84 There is nothing in the governing statutes that would prevent, for example, a county from allowing farmers to sell off marginal land for cash flow purposes where the county, after due consideration, found such policy would promote agriculture and preserve the rural character of the county. I also agree with the dissent that a comprehensive plan is "'a generalized coordinated land use policy statement of the governing body of a county or city that is adopted pursuant to this chapter.'" Dissent at 200 (quoting RCW 36.70A.030(4)). The development regulations are "'the controls placed on development or land use activities by a county or city,' and are what actually implement the plan." Id. (quoting RCW 36.70A.030(7)).

AIRPORT ZONE AND CONDITIONAL USE PERMITS

85 I agree with both the majority and the dissent on several issues. I agree with both that the board improperly found the county's airport zone was not in compliance. Majority at 172; dissent at 172. Further, I see nothing in the GMA that would necessarily prohibit a county from allowing conditional use permits and one-time lot splits. I read both the majority and the dissent as agreeing with my view. Majority at 165. 15

15 I recognize the opinion of my dissenting colleague does not specifically reach this issue. However, I read his opinion to be consistent with this view.

RURAL CHARACTER AND MULTIPLE RURAL DENSITIES

86 I must concede that Fred makes a persuasive point that it seems plain "wrongheaded" for the growth management board to require a county as vast and sparsely populated as Kittitas to waste too much time and process explaining its rural character.

87 The overall land use scheme is a good one but the devil lurks in the details. To conclude that "there simply is no written explanation that articulates how the County's rural element harmonizes the goals and meets the requirements of the GMA," id. at 159, is to exalt form and procedure over reason. To state that a county populated by forest and sagebrush but few people "[v]iolated the GMA by Failing To Protect Rural Character in Rural Areas," id. at 162, borders on the absurd. The board and the majority are critical of the county because the county's "A-20" agricultural zone violates the GMA by allowing for conditional use permits and one-time lot splits. Id. at 165. The board did allow that "some of the uses might be permissible in the rural area, such as kennels and agricultural-related auctions and museums." Kittitas County Conservation v. Kittitas County, No. 07-1-0015, 2008 WL 1766717, at *12, 2008 GMHB LEXIS 21, at *31 (E. Wash. Growth Mgmt. Hr'gs Bd. Mar. 21, 2008). Certainly, preserving the rural character of rural areas is of great importance in counties with bountiful populations and industry. But in counties where there are few people, fewer jobs, and the only hope is growth in nonagricultural businesses, to flatly deny the option of granting conditional use permits seems inflexible and inconsistent with the GMA's vision of allowing each county to develop plans tailored to its unique circumstances and goals.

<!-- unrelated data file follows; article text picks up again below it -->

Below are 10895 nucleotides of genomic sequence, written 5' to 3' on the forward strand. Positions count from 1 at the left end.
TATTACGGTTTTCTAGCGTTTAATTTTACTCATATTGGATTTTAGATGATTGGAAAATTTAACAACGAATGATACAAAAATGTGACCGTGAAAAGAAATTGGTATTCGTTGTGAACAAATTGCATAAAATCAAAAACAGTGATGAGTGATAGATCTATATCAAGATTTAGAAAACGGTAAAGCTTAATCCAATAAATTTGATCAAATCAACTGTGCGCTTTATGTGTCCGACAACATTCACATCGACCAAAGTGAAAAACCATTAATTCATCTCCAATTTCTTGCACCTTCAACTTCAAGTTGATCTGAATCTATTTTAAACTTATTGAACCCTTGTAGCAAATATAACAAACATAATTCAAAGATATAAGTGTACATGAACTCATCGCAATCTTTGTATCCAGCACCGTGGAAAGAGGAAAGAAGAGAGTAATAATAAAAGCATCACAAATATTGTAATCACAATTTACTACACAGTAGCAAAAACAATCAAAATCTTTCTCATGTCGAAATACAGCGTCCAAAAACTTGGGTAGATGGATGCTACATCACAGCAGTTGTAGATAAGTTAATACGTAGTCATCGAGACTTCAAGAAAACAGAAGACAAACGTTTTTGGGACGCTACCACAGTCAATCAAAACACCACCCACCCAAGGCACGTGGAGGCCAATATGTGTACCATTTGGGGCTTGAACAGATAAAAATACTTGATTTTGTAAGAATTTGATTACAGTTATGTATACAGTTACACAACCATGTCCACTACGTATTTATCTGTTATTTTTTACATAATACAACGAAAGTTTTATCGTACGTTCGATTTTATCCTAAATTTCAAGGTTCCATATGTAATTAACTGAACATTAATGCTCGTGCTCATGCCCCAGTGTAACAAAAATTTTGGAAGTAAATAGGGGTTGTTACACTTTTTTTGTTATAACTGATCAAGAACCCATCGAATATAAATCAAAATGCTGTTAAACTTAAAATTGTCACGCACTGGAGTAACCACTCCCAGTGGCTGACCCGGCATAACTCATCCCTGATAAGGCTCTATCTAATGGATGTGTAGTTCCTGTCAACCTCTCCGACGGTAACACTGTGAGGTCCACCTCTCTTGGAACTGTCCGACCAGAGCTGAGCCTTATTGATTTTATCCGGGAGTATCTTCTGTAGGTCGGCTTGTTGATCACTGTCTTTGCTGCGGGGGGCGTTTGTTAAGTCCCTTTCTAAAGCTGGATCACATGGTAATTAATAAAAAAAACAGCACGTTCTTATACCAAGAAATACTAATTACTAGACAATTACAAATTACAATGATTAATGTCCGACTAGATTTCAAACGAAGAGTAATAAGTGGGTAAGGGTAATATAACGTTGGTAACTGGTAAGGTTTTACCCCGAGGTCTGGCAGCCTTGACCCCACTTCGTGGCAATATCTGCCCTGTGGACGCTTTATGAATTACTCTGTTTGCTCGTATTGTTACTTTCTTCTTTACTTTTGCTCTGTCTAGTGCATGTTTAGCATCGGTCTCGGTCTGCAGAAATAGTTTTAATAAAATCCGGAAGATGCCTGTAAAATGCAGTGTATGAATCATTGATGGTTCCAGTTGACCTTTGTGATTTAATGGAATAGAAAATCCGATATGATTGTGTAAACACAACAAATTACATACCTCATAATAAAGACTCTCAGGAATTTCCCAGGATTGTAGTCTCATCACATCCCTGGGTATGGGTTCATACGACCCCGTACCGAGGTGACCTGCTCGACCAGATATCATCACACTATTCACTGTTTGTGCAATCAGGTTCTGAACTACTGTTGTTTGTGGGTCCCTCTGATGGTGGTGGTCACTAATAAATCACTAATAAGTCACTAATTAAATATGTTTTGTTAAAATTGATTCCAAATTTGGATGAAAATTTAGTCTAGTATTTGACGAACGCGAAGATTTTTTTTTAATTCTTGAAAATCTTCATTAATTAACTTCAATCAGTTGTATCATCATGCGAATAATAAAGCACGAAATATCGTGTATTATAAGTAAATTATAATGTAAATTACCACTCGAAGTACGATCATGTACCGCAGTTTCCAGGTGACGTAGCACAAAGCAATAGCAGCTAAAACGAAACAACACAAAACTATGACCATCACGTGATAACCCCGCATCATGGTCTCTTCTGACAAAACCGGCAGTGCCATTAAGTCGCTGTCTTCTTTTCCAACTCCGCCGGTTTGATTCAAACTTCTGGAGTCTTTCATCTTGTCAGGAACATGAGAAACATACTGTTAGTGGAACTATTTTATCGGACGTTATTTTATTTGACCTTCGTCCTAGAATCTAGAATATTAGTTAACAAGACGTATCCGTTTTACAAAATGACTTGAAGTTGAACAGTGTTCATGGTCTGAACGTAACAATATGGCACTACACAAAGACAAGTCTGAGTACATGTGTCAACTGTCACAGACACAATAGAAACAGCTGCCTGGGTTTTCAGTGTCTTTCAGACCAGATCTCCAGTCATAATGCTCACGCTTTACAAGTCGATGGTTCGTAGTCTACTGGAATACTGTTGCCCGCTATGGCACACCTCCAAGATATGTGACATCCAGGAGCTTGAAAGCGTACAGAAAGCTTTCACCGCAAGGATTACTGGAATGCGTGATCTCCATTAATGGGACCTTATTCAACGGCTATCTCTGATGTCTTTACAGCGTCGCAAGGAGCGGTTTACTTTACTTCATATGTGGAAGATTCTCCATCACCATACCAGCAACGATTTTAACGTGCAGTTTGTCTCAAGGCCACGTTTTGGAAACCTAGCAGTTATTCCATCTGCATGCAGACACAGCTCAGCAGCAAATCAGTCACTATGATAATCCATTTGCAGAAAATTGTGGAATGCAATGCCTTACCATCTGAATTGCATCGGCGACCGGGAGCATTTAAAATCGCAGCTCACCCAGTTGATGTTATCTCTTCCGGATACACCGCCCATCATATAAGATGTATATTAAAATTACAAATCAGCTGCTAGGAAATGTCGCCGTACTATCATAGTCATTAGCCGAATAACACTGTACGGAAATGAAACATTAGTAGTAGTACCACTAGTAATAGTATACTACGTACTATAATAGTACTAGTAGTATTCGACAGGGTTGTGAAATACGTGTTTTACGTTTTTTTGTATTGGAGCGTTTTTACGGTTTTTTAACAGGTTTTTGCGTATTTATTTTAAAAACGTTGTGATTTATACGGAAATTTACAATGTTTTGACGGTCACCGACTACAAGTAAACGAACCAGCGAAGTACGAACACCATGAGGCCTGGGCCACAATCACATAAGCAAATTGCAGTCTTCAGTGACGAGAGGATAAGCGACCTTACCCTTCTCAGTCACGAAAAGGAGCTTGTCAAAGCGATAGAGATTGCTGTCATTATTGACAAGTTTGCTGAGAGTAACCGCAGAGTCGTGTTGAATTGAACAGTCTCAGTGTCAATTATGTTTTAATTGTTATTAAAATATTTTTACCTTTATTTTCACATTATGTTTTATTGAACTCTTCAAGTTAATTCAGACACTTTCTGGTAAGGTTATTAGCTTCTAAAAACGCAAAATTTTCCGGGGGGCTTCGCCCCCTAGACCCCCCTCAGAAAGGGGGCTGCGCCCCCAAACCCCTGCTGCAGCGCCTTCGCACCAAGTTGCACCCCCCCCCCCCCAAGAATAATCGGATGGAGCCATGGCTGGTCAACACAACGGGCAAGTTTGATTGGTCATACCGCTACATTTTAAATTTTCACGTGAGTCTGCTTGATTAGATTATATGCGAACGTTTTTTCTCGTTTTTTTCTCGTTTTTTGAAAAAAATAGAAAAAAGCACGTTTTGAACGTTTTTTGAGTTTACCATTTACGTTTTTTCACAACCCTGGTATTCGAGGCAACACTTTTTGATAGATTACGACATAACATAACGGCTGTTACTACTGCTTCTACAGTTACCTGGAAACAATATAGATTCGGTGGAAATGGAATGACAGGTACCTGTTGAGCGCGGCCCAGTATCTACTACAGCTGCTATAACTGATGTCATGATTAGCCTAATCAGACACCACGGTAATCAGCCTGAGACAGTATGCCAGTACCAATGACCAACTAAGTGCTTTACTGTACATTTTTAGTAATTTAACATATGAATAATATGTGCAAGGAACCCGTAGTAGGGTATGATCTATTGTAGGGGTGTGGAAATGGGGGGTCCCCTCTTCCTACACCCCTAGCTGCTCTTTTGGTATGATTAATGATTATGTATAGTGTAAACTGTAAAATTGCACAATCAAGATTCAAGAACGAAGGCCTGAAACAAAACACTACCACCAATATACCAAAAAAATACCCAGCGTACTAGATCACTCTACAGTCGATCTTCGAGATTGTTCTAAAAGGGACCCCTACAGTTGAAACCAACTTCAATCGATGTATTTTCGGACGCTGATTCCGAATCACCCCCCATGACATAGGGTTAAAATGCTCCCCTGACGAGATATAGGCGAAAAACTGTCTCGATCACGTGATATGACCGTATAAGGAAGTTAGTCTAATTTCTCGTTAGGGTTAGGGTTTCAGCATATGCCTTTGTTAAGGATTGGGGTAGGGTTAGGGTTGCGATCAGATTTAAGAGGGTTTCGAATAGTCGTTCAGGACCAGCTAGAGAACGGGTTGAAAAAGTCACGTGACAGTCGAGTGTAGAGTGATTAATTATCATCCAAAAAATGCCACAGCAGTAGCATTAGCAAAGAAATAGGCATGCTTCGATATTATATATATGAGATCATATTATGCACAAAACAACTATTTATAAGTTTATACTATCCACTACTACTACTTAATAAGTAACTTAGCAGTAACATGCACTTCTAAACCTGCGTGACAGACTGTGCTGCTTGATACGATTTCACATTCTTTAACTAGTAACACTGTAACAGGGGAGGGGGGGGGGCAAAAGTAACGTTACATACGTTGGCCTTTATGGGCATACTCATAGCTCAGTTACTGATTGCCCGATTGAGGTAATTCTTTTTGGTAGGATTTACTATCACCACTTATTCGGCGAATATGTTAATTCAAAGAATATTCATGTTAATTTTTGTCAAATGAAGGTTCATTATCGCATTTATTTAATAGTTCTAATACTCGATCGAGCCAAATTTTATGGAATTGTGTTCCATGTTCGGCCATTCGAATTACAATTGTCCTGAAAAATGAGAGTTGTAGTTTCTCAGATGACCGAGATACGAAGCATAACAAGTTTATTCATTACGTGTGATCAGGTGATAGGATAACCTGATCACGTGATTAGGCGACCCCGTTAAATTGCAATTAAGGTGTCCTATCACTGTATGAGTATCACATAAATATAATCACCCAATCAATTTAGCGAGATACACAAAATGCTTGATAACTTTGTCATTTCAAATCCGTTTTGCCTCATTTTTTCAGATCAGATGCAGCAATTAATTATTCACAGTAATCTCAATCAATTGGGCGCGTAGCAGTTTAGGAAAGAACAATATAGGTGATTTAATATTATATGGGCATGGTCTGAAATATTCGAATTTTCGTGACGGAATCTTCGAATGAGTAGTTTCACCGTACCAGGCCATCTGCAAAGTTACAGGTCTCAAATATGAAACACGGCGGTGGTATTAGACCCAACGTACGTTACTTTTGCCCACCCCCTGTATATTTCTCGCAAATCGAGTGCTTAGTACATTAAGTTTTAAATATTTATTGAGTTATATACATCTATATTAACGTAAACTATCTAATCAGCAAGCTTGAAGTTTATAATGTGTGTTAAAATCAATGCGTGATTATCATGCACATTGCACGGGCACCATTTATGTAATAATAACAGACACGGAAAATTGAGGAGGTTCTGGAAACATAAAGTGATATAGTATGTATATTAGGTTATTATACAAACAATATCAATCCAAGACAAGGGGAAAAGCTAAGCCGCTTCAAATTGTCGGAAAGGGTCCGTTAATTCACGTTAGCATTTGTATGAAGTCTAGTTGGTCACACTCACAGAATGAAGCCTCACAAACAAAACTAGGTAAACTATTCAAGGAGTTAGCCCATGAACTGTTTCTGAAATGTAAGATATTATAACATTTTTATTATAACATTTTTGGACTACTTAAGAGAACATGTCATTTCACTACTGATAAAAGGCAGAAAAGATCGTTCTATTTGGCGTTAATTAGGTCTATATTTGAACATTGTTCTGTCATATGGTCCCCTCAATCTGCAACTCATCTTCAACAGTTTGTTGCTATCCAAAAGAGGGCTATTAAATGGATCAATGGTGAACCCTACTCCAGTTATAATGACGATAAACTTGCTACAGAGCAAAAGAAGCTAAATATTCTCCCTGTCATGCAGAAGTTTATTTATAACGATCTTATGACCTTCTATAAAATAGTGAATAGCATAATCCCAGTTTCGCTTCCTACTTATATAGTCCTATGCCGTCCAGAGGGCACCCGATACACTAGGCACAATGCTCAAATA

88 That said, I agree with the majority and the board that the county must show its work and that the act requires a county's plan to include multiple densities. Majority at 9. RCW 36.70A.070(5)(a) provides:

Growth management act goals and local circumstances. Because circumstances vary from county to county, in establishing patterns of rural densities and uses, a county may consider local circumstances, but shall develop a written record explaining how the rural element harmonizes the planning goals in RCW 36.70A.020 and meets the requirements of this chapter.

89 Further, the act requires, "The rural element shall provide for a variety of rural densities." RCW 36.70A.070(5)(b). The record reflects that the county was in the process of adopting additional ordinances to satisfy these requirements. I agree with the board and majority that the county must produce a written record explaining how the rural element harmonizes with the planning goals in the GMA, and the county must provide for multiple rural densities. But these requirements must be read within the scope and context of the overall growth management planning scheme. The planning is to be done locally and "in full consideration of local circumstances." RCW 36.70A.3201. The board must defer to the county unless it finds the comprehensive plan "clearly erroneous in view of the entire record." RCW 36.70A.320(3). In my view, there is nothing inconsistent with the application of the rule of law and local decision making under the law.

WATER